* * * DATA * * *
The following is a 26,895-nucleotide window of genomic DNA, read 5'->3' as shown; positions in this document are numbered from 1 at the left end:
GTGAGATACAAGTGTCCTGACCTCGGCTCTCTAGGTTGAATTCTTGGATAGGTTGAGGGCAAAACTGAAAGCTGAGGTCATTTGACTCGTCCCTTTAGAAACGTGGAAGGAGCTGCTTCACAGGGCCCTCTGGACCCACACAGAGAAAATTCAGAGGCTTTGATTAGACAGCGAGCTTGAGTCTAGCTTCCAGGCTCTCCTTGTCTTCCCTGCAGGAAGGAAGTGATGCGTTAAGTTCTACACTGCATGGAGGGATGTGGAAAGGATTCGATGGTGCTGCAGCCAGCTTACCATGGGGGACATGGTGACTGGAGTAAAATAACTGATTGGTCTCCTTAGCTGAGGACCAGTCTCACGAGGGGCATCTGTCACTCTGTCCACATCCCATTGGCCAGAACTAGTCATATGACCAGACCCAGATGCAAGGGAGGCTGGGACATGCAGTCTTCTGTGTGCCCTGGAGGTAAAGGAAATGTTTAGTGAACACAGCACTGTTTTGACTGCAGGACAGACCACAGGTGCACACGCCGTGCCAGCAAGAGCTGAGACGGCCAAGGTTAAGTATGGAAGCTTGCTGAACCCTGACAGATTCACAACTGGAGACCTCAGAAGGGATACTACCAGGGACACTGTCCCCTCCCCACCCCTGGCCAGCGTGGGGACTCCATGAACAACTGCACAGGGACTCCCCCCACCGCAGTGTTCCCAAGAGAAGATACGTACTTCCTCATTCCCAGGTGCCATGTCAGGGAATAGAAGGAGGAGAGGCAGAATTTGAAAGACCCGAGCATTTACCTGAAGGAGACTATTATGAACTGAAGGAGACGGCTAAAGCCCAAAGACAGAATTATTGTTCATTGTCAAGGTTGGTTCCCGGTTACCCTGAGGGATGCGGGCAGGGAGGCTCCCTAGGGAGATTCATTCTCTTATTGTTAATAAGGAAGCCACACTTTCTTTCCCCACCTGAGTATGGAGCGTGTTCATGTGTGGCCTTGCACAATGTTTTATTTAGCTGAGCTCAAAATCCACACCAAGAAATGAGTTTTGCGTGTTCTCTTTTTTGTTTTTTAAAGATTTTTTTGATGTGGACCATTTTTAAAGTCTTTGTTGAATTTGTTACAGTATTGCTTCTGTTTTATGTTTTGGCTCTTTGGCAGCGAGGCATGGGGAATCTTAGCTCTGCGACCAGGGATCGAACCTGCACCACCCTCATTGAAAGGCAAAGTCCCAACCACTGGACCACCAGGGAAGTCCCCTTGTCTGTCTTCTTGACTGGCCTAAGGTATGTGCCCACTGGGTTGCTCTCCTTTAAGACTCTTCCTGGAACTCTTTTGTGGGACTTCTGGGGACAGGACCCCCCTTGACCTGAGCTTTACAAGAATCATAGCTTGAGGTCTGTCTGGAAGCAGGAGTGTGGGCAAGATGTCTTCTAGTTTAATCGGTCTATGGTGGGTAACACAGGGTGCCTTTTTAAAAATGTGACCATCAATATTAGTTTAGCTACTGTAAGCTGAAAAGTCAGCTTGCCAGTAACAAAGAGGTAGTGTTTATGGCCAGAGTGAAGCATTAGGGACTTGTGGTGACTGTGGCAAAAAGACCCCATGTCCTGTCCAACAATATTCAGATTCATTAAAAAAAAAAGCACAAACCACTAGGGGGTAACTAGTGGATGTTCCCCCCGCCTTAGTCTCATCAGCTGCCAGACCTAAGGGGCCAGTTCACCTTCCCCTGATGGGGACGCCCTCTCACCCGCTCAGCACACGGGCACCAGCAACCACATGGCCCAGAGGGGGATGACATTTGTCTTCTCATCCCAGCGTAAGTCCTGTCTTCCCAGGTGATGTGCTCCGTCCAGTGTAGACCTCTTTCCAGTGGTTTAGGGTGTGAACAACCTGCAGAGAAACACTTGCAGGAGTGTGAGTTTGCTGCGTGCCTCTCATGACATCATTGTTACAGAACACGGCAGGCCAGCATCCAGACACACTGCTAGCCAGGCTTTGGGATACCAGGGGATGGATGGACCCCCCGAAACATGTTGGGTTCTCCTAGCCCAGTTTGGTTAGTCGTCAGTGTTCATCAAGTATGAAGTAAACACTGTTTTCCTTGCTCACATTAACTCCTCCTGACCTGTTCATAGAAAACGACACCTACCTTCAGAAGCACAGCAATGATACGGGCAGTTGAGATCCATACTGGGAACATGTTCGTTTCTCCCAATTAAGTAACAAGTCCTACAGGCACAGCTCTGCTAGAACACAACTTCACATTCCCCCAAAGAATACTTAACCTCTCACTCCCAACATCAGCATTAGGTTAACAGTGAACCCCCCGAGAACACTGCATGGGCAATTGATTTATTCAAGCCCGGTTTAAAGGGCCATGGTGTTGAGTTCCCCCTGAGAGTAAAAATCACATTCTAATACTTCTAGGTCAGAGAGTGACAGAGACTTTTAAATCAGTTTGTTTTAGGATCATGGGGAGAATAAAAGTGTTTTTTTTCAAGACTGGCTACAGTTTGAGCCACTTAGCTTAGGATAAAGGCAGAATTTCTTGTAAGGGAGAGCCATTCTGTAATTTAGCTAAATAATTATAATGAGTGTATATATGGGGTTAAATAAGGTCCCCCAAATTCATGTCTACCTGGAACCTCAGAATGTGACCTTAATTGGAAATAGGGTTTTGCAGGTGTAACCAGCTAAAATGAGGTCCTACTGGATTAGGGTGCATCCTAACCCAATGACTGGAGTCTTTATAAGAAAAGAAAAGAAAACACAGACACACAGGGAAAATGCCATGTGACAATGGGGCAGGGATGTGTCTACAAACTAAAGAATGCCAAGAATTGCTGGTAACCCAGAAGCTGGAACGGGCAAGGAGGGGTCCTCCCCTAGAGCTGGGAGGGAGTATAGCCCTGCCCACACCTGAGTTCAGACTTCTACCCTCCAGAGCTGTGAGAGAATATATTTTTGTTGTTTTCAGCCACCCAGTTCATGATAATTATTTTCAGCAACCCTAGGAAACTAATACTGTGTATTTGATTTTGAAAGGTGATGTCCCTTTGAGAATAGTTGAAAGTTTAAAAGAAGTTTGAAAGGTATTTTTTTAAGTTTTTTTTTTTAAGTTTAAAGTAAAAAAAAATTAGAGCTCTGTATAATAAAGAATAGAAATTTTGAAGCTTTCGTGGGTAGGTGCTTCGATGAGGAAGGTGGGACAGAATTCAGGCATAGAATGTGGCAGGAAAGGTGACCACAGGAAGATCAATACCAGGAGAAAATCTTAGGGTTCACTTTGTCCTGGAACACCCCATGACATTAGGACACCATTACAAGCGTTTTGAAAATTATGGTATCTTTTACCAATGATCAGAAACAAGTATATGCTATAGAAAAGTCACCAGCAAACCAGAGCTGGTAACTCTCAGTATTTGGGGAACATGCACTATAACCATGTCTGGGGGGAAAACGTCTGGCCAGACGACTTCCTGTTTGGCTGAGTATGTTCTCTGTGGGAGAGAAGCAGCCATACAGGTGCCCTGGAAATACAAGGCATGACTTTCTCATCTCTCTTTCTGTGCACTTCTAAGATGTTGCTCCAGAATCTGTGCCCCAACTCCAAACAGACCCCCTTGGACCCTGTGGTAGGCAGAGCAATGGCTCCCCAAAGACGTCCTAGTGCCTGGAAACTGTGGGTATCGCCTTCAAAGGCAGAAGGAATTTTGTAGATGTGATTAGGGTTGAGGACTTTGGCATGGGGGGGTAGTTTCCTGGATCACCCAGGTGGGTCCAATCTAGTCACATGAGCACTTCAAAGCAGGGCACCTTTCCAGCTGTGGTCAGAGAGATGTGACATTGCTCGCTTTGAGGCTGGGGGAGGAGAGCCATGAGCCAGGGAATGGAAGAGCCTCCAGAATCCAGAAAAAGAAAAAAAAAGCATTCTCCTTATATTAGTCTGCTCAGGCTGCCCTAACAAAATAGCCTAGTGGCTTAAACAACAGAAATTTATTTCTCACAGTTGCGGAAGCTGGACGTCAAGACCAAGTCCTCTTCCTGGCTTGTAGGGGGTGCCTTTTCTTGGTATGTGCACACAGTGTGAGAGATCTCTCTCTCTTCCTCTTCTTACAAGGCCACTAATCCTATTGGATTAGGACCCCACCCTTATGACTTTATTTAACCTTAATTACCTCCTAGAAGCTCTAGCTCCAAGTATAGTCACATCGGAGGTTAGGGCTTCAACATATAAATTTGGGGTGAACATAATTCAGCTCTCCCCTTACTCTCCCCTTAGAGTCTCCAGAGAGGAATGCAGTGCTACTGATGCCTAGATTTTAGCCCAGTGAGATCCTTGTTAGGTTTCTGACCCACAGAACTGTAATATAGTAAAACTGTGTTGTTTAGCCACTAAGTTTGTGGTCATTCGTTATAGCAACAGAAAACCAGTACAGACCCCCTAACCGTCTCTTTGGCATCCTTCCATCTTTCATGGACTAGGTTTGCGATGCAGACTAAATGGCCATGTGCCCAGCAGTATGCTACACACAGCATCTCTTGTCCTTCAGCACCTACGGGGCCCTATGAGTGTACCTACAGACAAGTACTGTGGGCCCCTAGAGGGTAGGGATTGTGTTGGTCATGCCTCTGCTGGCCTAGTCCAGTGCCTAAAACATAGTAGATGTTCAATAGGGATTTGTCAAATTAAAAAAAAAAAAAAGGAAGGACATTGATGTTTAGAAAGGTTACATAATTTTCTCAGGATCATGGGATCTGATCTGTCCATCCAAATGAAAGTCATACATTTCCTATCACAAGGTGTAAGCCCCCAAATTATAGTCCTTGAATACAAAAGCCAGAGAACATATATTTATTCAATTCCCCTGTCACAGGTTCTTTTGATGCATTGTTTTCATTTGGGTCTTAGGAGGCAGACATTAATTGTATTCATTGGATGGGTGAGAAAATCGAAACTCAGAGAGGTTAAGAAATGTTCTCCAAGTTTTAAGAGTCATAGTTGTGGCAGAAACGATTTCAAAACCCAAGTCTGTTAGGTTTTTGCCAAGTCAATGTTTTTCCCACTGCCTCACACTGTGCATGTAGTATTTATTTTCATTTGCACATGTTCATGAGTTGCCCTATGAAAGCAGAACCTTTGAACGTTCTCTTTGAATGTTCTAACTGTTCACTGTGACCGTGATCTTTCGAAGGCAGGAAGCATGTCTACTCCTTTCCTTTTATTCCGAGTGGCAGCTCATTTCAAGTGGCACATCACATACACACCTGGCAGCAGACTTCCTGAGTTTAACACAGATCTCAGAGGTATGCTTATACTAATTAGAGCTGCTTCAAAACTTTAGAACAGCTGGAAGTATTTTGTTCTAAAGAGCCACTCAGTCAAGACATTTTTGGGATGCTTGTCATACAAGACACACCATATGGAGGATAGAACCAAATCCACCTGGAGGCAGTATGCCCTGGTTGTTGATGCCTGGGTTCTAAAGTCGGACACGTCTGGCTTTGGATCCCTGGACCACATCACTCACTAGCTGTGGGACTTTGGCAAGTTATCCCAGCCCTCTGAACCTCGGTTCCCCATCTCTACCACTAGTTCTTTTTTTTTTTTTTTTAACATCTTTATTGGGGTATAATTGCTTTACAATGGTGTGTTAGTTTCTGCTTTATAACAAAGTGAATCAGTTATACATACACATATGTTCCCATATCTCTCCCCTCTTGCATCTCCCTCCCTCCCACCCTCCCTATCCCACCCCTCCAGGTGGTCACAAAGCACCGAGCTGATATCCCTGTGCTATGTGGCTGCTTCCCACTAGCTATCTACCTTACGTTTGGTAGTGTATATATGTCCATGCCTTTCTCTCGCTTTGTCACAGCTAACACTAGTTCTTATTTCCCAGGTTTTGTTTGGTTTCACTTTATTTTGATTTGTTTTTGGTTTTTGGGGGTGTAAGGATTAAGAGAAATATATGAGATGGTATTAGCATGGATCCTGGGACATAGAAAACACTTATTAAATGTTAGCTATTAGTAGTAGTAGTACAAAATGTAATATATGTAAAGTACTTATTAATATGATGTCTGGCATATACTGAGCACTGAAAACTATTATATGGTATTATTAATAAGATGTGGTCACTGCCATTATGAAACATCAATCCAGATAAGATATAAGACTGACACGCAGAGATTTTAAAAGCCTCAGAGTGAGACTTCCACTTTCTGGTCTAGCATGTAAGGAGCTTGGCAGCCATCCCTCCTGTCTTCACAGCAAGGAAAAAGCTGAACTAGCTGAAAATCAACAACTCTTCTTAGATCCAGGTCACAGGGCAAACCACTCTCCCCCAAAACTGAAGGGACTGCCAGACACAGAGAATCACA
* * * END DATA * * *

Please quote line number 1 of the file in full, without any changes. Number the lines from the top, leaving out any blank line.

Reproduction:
The following is a 26,895-nucleotide window of genomic DNA, read 5'->3' as shown; positions in this document are numbered from 1 at the left end: